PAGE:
The Matrix Trilogy’s Chinese Connection
The Matrix Trilogy’s Chinese Connection
Keanu Reeves (“Neo”) is one of Hollywood’s most sought after and busiest leading men. He will next be seen in the highly anticipated The Matrix Revolutions, directed by the Wachowski Brothers. Reeves recently began production on the romantic comedy The Untitled Nancy Meyers Project starring opposite Jack Nicholson and Diane Keaton. His long list of credits include Hardball; his critically acclaimed performance in The Gift, opposite Cate Blanchett; Sweet November; The Replacements; A Walk in the Clouds; the hit thriller The Devil’s Advocate, opposite Al Pacino and Charlize Theron; Little Buddha; and Much Ado About Nothing, in which Reeves starred with Denzel Washington, Emma Thompson and Michael Keaton. Reeves was also seen in Bram Stoker’s Dracula; My Own Private Idaho; the action-adventure film Point Break; the very popular Bill & Ted’s Excellent Adventure and its sequel Bill & Ted’s Bogus Journey. Raised in Toronto, Reeves performed in various local theatre productions and on television before relocating to Los Angeles. His first widely acclaimed role was in Tim Hunter’s River’s Edge. He then starred in Marisa Silver’s Permanent Record and with Amy Madigan and Fred Ward in The Prince of Pennsylvania. Yet another turn came when the actor was cast as the innocent Danceny in Stephen Frears’ highly praised Dangerous Liaisons alongside Glenn Close, John Malkovich and Michelle Pfeiffer. He joined other outstanding casts that year in Ron Howard’s comedy Parenthood and in Lawrence Kasdan’s I Love You to Death. Audiences saw Reeves for the first time as the romantic lead opposite Barbara Hershey in Jon Amiel’s Tune in Tomorrow, also starring Peter Falk. His additional credits include Tri-Star’s sci-fi thriller Johnny Mnemonic, Andrew Davis’ action film Chain Reaction and the dark comedy Feeling Minnesota, directed by Steve Baigelman for New Line Cinema.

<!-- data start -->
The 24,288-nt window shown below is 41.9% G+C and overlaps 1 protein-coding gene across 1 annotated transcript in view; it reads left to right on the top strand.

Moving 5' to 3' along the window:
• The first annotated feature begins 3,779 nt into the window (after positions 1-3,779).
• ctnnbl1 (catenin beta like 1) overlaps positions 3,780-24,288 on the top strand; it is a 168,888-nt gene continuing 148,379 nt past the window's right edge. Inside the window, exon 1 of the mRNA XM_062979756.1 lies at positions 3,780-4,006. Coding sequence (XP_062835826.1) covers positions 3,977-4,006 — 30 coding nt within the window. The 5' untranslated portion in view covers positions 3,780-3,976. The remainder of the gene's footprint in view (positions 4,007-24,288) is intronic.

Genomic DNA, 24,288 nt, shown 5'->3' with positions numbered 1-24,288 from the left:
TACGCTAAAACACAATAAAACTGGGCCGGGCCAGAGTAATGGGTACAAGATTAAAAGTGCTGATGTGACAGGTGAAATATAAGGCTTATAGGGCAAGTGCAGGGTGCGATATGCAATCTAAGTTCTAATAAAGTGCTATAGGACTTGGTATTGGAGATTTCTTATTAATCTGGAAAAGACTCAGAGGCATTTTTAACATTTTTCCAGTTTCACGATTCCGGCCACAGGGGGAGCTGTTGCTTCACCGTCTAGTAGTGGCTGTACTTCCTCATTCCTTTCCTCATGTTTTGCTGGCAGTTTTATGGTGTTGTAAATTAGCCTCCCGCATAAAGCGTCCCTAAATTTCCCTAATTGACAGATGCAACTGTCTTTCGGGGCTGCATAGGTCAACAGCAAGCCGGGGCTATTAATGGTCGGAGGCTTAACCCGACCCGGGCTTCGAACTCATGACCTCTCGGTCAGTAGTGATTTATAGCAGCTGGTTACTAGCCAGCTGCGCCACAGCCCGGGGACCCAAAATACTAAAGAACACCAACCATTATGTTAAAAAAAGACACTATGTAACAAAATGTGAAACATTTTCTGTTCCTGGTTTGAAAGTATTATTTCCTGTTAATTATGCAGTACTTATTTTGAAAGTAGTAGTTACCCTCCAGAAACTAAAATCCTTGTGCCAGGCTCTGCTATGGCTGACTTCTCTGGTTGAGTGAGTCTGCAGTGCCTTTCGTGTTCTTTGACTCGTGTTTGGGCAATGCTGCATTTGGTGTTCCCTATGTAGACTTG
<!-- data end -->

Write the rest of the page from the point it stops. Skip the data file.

[Ed: Reeves’ is one of Hollywood’s highest paid stars. Reeves reportedly received US$30 million plus 15% of the profits for his role in Matrix Reloaded. But how many of Reeves’ fans know that Reeves is part Chinese? Reeves’ estranged father is half Chinese, half Hawaiian. You can easily miss Reeves’ Chinese heritage if you don’t know about it in advance, but take a closer look and I’m sure you’ll say “Oh yeah, I see what you mean.”]
Collin Chou (“Seraph”) Born in Taiwan to a large family of eight brothers and four sisters, Collin Chou (aka “Seraph”) began his training in martial arts at the age of five. When he was 12, Chou started his film career as a stunt man before landing his first leading role at the age of 18. After spending two years in service for the Republic of China Army, Chou moved to Hong Kong to pursue acting. Chou, who performs the majority of his own stunts, has exploded on the action scene and appeared in more than 30 feature films for top action directors such as Sammo Hung, Corey Yuen, Tsui Hark, Tony Ching and Yuen Wo Ping. Fluent in English, Mandarin and Cantonese, Chou is also a former member of Sammo Hung’s Stuntman Team. Highlights of Chou’s action work include the garage fight from License to Steal and his two fights with Jet Li in Bodyguard from Beijing and My Father is a Hero. The Matrix Reloaded marks Chou’s first American film, and he will reprise his role for the final chapter in the Matrix film trilogy, The Matrix Revolutions. Currently living in Los Angeles, Chou and his wife Wanda recently welcomed twin sons into their family.